Chromosome 18 aberrations and epilepsy: A review

S. Grosso, L. Pucci, R. M. Di Bartolo, G. Gobbi, G. Bartalini, C. Anichini, R. Scarinci, M. Balestri, M. A. Farnetani, M. Cioni, G. Morgese, P. Balestri

Research output: Contribution to journalArticlepeer-review


Epilepsy is commonly observed in patients with chromosomal aberrations. We evaluated epilepsy and electroencephalographic (EEG) features in a group of patients carrying aberrations of chromosome 18. Fourteen patients were recruited: five with an 18p deletion syndrome (18pDS); six with an 18q deletion syndrome (18qDS); two with trisomy 18p syndrome; and one with a 45,XY,t(17-18) (cen-q11.2) karyotype. Patients with 18pDS had neither epilepsy nor EEG anomalies; four patients with 18qDS had epilepsy with partial seizures occurring during infancy or early childhood. Partial seizures were also present in both patients with trisomy 18p. By contrast, mixed seizures were observed in the patient carrying a translocation between chromosomes 17 and 18. Our data and a re-evaluation of the literature suggest that epilepsy is infrequent in patients with 18pDS. Conversely, partial seizures and focal EEG anomalies may be observed in those with patients with 18qDS. Our observations suggest that the haplo-insufficiency of genes located on the long arm of chromosome 18 is more likely to be associated with epilepsy, than is haplo-insufficiency of genes located on the short arm. While further EEG/clinical investigations are needed to validate these observations, this study indicates a possible relationship between chromosome 18 genes and epilepsy.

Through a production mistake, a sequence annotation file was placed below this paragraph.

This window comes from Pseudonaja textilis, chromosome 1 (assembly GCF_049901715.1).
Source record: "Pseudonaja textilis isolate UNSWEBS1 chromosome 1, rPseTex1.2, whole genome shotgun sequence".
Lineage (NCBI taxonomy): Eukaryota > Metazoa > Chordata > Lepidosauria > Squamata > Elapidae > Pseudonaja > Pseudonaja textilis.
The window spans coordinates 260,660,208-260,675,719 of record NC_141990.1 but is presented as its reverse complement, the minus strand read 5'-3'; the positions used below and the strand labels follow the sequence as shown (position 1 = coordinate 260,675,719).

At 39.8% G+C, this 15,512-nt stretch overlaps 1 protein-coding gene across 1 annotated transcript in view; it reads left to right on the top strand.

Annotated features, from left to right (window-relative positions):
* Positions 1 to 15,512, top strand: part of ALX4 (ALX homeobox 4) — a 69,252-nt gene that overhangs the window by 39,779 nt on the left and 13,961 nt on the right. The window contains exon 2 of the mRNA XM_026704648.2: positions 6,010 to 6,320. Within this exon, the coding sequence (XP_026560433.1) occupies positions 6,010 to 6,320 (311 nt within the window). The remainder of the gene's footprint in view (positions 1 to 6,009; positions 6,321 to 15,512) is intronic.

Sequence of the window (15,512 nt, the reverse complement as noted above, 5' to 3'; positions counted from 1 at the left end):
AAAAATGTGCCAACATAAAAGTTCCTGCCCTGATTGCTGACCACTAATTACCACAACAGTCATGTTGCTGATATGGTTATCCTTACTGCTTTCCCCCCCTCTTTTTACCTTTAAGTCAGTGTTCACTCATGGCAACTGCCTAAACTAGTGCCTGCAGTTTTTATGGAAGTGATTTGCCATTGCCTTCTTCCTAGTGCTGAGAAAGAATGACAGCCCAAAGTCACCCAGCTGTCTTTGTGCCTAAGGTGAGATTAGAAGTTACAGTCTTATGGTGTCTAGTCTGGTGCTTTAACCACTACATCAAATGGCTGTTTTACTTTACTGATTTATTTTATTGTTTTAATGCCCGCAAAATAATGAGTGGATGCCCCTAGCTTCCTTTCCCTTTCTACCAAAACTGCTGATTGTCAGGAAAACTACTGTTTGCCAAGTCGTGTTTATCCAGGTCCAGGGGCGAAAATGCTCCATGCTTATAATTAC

Original languageEnglish
Pages (from-to)88-94
Number of pages7
JournalAmerican Journal of Medical Genetics
Volume134 A
Issue number1
Publication statusPublished - Apr 1 2005


  • Chromosomal aberrations
  • Chromosomal rearrangement
  • Chromosome 18
  • Epilepsy
  • Mental retardation
  • Seizures

ASJC Scopus subject areas

  • Genetics(clinical)


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